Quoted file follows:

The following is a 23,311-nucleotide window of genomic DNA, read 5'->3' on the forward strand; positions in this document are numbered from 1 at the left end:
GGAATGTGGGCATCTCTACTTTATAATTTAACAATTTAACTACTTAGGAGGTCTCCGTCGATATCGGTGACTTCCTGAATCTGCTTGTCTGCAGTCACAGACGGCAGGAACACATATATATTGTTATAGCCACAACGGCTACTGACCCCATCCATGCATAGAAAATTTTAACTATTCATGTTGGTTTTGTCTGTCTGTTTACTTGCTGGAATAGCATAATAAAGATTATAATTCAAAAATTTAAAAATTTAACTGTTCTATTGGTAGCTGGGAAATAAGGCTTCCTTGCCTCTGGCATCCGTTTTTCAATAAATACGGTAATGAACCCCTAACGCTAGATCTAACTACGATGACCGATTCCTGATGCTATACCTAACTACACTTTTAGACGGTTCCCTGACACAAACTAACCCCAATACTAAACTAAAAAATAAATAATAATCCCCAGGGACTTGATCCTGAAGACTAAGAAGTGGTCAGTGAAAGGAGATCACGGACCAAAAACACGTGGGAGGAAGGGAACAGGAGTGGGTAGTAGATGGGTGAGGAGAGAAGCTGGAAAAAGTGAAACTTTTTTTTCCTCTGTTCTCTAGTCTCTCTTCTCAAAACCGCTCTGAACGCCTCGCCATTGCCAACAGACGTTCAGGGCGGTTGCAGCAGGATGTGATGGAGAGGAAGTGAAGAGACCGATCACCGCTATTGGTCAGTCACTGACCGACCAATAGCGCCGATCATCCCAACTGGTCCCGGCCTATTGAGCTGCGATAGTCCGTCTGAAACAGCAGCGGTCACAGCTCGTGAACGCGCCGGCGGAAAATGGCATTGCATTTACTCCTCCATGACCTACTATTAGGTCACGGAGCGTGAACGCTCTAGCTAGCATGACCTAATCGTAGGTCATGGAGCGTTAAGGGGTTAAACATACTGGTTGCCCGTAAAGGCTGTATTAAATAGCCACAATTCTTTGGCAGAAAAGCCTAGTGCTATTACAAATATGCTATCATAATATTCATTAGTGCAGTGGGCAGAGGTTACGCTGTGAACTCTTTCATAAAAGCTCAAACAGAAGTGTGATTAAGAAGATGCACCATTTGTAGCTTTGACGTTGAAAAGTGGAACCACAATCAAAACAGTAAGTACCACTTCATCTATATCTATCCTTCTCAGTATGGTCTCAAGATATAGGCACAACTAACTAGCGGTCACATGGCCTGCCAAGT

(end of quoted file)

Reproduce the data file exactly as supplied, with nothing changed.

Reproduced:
The following is a 23,311-nucleotide window of genomic DNA, read 5'->3' on the forward strand; positions in this document are numbered from 1 at the left end:
GGAATGTGGGCATCTCTACTTTATAATTTAACAATTTAACTACTTAGGAGGTCTCCGTCGATATCGGTGACTTCCTGAATCTGCTTGTCTGCAGTCACAGACGGCAGGAACACATATATATTGTTATAGCCACAACGGCTACTGACCCCATCCATGCATAGAAAATTTTAACTATTCATGTTGGTTTTGTCTGTCTGTTTACTTGCTGGAATAGCATAATAAAGATTATAATTCAAAAATTTAAAAATTTAACTGTTCTATTGGTAGCTGGGAAATAAGGCTTCCTTGCCTCTGGCATCCGTTTTTCAATAAATACGGTAATGAACCCCTAACGCTAGATCTAACTACGATGACCGATTCCTGATGCTATACCTAACTACACTTTTAGACGGTTCCCTGACACAAACTAACCCCAATACTAAACTAAAAAATAAATAATAATCCCCAGGGACTTGATCCTGAAGACTAAGAAGTGGTCAGTGAAAGGAGATCACGGACCAAAAACACGTGGGAGGAAGGGAACAGGAGTGGGTAGTAGATGGGTGAGGAGAGAAGCTGGAAAAAGTGAAACTTTTTTTTCCTCTGTTCTCTAGTCTCTCTTCTCAAAACCGCTCTGAACGCCTCGCCATTGCCAACAGACGTTCAGGGCGGTTGCAGCAGGATGTGATGGAGAGGAAGTGAAGAGACCGATCACCGCTATTGGTCAGTCACTGACCGACCAATAGCGCCGATCATCCCAACTGGTCCCGGCCTATTGAGCTGCGATAGTCCGTCTGAAACAGCAGCGGTCACAGCTCGTGAACGCGCCGGCGGAAAATGGCATTGCATTTACTCCTCCATGACCTACTATTAGGTCACGGAGCGTGAACGCTCTAGCTAGCATGACCTAATCGTAGGTCATGGAGCGTTAAGGGGTTAAACATACTGGTTGCCCGTAAAGGCTGTATTAAATAGCCACAATTCTTTGGCAGAAAAGCCTAGTGCTATTACAAATATGCTATCATAATATTCATTAGTGCAGTGGGCAGAGGTTACGCTGTGAACTCTTTCATAAAAGCTCAAACAGAAGTGTGATTAAGAAGATGCACCATTTGTAGCTTTGACGTTGAAAAGTGGAACCACAATCAAAACAGTAAGTACCACTTCATCTATATCTATCCTTCTCAGTATGGTCTCAAGATATAGGCACAACTAACTAGCGGTCACATGGCCTGCCAAGT